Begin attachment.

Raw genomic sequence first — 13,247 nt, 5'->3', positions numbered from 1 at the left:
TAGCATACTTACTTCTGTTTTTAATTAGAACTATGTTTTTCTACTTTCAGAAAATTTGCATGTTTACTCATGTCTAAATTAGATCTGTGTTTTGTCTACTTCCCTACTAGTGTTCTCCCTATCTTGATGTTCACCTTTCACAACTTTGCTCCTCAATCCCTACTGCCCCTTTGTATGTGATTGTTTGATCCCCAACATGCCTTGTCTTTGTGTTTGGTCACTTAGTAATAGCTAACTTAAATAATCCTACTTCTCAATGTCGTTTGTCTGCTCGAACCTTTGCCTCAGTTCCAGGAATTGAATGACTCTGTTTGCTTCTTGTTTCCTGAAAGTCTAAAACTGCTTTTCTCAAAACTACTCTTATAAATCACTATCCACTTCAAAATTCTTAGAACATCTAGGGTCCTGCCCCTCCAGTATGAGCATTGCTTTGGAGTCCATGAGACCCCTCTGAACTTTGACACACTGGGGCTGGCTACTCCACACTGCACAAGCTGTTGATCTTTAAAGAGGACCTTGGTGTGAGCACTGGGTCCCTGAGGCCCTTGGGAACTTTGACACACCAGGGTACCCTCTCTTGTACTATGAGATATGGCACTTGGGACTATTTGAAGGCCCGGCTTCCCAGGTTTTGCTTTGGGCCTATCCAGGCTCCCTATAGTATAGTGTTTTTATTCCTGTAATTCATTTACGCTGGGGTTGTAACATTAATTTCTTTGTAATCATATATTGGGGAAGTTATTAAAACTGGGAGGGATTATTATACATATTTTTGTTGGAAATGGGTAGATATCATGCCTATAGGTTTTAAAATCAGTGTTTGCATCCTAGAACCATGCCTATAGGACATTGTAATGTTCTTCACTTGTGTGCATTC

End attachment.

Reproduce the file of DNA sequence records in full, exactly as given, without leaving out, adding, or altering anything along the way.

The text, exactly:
Raw genomic sequence first — 13,247 nt, 5'->3', positions numbered from 1 at the left:
TAGCATACTTACTTCTGTTTTTAATTAGAACTATGTTTTTCTACTTTCAGAAAATTTGCATGTTTACTCATGTCTAAATTAGATCTGTGTTTTGTCTACTTCCCTACTAGTGTTCTCCCTATCTTGATGTTCACCTTTCACAACTTTGCTCCTCAATCCCTACTGCCCCTTTGTATGTGATTGTTTGATCCCCAACATGCCTTGTCTTTGTGTTTGGTCACTTAGTAATAGCTAACTTAAATAATCCTACTTCTCAATGTCGTTTGTCTGCTCGAACCTTTGCCTCAGTTCCAGGAATTGAATGACTCTGTTTGCTTCTTGTTTCCTGAAAGTCTAAAACTGCTTTTCTCAAAACTACTCTTATAAATCACTATCCACTTCAAAATTCTTAGAACATCTAGGGTCCTGCCCCTCCAGTATGAGCATTGCTTTGGAGTCCATGAGACCCCTCTGAACTTTGACACACTGGGGCTGGCTACTCCACACTGCACAAGCTGTTGATCTTTAAAGAGGACCTTGGTGTGAGCACTGGGTCCCTGAGGCCCTTGGGAACTTTGACACACCAGGGTACCCTCTCTTGTACTATGAGATATGGCACTTGGGACTATTTGAAGGCCCGGCTTCCCAGGTTTTGCTTTGGGCCTATCCAGGCTCCCTATAGTATAGTGTTTTTATTCCTGTAATTCATTTACGCTGGGGTTGTAACATTAATTTCTTTGTAATCATATATTGGGGAAGTTATTAAAACTGGGAGGGATTATTATACATATTTTTGTTGGAAATGGGTAGATATCATGCCTATAGGTTTTAAAATCAGTGTTTGCATCCTAGAACCATGCCTATAGGACATTGTAATGTTCTTCACTTGTGTGCATTC